Making Sense of Meat

I have always been so intrigued by all of the different ways that people can cook meat across the world. My favorite ways to eat meat are a pot roast in the winter on a snowy night in DC, or Swedish meatballs with my family during the holidays at Lake Shoecraft, or of course, a burger in the summer at a backyard barbecue. Meat is often one of the most celebrated parts of any meal across the world, especially since it has historically brought families together after long days of hunting for food. Let’s discover why meat has continuously been one of the most highly anticipated parts of any meal.

Meat and Pop Culture


Source: Wikimedia Commons

Singer-songwriter Lady Gaga created a buzz as she performed at the 2010 MTV Video Awards in a dress made entirely of raw meat. The singer claimed the dress was a statement about how “she is not a piece of meat” and that people should fight for what they believe in (Marpes). The famous dress is on display at the Rock and Roll Hall of Fame (Keiran).

Meat and History


Source: Royalty-Free Image

In prehistoric times, the primary duty of human beings was to hunt in order to feed the family. Bovine and other wild animals were consumed in many different styles. In fact, “some of the oldest cave paintings, such as the one in Lascaux, France, depict aurochs, the ancestor of domestic cattle, being hunted” (Oster). Since 8,000 BC, man began to raise cattle for food production purposes. The cattle came in two forms, one type Bos taurus came from Europe, and the other Bos indices came from South East Asia and Africa.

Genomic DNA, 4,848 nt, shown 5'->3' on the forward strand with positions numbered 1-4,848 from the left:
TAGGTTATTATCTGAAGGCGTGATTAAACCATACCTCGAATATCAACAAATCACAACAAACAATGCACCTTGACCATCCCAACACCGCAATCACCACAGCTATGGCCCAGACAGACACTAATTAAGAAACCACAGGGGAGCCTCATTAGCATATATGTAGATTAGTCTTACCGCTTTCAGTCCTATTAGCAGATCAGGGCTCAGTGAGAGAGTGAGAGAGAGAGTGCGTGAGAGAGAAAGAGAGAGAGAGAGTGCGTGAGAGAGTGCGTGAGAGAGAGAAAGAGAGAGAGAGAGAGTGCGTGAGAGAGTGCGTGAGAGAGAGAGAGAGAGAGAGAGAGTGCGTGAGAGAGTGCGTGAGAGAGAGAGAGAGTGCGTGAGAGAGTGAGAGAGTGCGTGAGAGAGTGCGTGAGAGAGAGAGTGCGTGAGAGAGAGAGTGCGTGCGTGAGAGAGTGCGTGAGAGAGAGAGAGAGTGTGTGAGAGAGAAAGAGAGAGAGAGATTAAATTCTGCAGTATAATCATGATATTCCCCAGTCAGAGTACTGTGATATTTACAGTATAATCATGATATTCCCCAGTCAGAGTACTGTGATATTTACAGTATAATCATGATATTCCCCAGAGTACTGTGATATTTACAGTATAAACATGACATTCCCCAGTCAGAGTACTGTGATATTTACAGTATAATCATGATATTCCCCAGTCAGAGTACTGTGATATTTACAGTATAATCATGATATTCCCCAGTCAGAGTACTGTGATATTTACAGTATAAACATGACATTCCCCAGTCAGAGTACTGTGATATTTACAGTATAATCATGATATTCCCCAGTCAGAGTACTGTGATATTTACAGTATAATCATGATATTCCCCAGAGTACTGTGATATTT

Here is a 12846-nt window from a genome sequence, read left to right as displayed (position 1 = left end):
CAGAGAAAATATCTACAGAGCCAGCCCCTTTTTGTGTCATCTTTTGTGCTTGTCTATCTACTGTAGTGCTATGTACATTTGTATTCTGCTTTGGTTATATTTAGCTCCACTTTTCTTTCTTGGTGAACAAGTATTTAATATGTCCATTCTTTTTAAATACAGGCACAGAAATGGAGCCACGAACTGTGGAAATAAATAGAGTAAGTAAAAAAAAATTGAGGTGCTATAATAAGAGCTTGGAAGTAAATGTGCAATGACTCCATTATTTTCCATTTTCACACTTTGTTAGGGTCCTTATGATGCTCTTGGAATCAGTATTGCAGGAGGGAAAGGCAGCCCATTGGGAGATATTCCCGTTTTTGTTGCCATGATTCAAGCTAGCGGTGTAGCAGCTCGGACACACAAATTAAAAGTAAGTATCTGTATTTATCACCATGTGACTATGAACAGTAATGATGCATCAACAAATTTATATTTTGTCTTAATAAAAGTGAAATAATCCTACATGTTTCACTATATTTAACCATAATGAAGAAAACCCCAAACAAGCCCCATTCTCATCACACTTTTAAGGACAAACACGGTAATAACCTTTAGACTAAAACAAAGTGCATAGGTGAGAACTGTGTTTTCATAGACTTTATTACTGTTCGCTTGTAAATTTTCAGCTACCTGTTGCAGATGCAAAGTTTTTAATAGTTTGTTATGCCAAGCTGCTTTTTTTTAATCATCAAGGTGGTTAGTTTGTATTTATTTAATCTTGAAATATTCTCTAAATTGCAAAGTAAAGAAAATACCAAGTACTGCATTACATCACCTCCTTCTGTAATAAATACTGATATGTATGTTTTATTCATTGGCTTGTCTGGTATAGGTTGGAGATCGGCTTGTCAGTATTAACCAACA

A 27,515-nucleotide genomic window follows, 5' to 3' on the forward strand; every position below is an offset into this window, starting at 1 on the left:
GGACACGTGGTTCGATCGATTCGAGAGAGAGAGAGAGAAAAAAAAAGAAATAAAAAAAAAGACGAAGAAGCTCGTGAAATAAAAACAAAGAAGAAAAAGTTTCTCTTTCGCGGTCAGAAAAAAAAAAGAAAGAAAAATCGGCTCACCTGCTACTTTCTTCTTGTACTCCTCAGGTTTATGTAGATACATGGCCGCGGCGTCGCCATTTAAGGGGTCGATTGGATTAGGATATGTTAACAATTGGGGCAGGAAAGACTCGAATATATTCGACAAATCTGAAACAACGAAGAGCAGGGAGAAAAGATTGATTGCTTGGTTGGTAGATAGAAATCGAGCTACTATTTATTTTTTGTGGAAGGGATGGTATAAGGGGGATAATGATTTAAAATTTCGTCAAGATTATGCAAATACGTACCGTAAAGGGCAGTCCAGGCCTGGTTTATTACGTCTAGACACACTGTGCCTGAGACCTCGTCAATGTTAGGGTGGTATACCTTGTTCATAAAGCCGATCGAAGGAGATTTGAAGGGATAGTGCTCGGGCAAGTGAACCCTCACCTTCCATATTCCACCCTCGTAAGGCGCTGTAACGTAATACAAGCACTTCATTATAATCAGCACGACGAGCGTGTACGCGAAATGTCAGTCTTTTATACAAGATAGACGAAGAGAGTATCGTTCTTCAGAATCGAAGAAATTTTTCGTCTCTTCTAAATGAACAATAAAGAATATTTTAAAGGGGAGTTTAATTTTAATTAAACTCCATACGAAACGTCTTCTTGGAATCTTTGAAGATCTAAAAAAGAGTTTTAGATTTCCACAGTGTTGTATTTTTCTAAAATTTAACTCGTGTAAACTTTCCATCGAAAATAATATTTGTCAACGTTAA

The Spanish, Portuguese traders, and even Columbus himself brought cattle through Mexico to the Americas in the late 1400s. Following this, during the 1600s, the English and French continued to domesticate cattle throughout eastern North America as the colonies became better established and the Revolutionary War ensued.

Beef, on the other hand, did not become a major player in the American diet until the end of the Civil War. “Up until then cattle was used for milk, butter, hides and for drafting” (Oster). Wild game increased meat consumption significantly. Then, in the 19th century, cattle moved west.

 The cattle were primarily raised in the west where traditional food crops were harder to cultivate. The cattle grazed on native grasses and were moved, in cattle drives, to feedlots where they were fattened up. They were transported by train to the mid-west where they were slaughtered and shipped via refrigerator cars to the east where the majority of the population was. (Oster)

Because the stockyards were the focal point for trains, the Chicago Bulls Baseball team was created and continues to maintain its strong presence today.

Industrialization has changed the way that “cattle are raised, slaughtered, and processed” (Oster). The process mirrors the systematic production line of a Ford Model T factory. Feedlots are now seen as a highly effective butchering and processing method. Due to heavy feedlot usage, antibiotics are now in higher demand because of their health and sanitation risks.

Over time, there has been increased demand for organic and grass-fed beef, or “beef that is raised in open pastures and not put through the feedlot/packing house system that has dominated the landscape of beef production in the US,” mainly because of growing public health concerns (Oster). Today, while we can find a variety of beef products on grocery store shelves, from roasts to steak to ground beef, the journey of beef through time has been one filled with adventure and internal passion.

 Meat and Politics